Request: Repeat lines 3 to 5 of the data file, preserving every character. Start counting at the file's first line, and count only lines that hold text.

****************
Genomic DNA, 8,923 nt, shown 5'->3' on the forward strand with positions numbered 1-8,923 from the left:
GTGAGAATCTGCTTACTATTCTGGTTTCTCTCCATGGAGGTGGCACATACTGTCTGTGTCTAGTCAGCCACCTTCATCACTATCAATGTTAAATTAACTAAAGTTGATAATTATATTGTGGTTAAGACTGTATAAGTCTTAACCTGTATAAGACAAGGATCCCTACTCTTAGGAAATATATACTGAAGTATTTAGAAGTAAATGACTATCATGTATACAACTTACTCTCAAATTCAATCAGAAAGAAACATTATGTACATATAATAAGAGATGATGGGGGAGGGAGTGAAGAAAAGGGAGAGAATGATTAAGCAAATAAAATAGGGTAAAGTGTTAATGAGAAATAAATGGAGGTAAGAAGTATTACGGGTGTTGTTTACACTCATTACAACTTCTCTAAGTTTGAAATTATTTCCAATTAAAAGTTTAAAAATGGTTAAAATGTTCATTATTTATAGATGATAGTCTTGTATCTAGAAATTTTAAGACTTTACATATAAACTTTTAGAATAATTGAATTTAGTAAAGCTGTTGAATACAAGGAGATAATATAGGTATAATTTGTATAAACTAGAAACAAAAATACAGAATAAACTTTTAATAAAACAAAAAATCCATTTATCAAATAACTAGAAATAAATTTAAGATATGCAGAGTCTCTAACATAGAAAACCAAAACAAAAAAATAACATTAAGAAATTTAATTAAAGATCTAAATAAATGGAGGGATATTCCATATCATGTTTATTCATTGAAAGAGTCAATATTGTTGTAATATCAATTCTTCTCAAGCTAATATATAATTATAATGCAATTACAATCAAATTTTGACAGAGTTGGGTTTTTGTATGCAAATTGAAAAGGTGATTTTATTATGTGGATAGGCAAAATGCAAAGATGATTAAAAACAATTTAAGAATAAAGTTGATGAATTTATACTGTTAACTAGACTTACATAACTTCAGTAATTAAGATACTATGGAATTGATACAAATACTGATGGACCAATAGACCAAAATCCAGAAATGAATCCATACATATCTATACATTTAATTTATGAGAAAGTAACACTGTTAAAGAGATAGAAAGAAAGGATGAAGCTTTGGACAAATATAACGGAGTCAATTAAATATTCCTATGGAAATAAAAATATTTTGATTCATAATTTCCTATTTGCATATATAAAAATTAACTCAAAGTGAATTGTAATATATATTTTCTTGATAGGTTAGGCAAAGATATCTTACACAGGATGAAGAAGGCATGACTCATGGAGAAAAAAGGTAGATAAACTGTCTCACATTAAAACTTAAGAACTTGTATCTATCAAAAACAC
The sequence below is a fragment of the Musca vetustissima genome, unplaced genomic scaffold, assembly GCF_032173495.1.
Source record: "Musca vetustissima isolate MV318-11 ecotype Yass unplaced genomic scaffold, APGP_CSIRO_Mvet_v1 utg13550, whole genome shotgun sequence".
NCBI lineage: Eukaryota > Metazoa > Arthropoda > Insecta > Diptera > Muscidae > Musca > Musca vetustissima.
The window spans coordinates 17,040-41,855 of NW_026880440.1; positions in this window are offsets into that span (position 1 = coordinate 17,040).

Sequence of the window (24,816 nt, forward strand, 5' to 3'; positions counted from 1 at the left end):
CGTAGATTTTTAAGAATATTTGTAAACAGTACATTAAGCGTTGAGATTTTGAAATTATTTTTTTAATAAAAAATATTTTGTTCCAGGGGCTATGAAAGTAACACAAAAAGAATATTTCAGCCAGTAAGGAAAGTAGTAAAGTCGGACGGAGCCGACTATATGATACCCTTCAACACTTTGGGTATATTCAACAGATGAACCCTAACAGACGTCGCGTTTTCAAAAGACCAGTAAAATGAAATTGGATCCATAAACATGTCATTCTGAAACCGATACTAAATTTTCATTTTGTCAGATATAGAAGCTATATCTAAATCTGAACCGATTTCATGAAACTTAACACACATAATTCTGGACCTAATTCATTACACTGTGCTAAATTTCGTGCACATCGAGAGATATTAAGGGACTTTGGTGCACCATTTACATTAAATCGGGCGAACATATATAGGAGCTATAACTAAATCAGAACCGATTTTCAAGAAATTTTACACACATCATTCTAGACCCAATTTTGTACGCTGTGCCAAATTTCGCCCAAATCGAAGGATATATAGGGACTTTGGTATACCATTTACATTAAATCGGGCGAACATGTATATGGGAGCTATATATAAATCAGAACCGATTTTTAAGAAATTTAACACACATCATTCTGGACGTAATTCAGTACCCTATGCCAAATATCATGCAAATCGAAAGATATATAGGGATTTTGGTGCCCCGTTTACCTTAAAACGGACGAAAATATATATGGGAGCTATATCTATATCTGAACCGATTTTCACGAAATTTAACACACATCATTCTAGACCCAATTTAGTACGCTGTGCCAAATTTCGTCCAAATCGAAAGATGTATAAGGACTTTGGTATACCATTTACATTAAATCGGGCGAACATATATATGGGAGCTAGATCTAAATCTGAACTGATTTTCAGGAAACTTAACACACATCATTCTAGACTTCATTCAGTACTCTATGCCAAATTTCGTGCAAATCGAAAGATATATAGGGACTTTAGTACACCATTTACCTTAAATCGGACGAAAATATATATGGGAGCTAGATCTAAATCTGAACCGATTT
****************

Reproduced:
The sequence below is a fragment of the Musca vetustissima genome, unplaced genomic scaffold, assembly GCF_032173495.1.
Source record: "Musca vetustissima isolate MV318-11 ecotype Yass unplaced genomic scaffold, APGP_CSIRO_Mvet_v1 utg13550, whole genome shotgun sequence".
NCBI lineage: Eukaryota > Metazoa > Arthropoda > Insecta > Diptera > Muscidae > Musca > Musca vetustissima.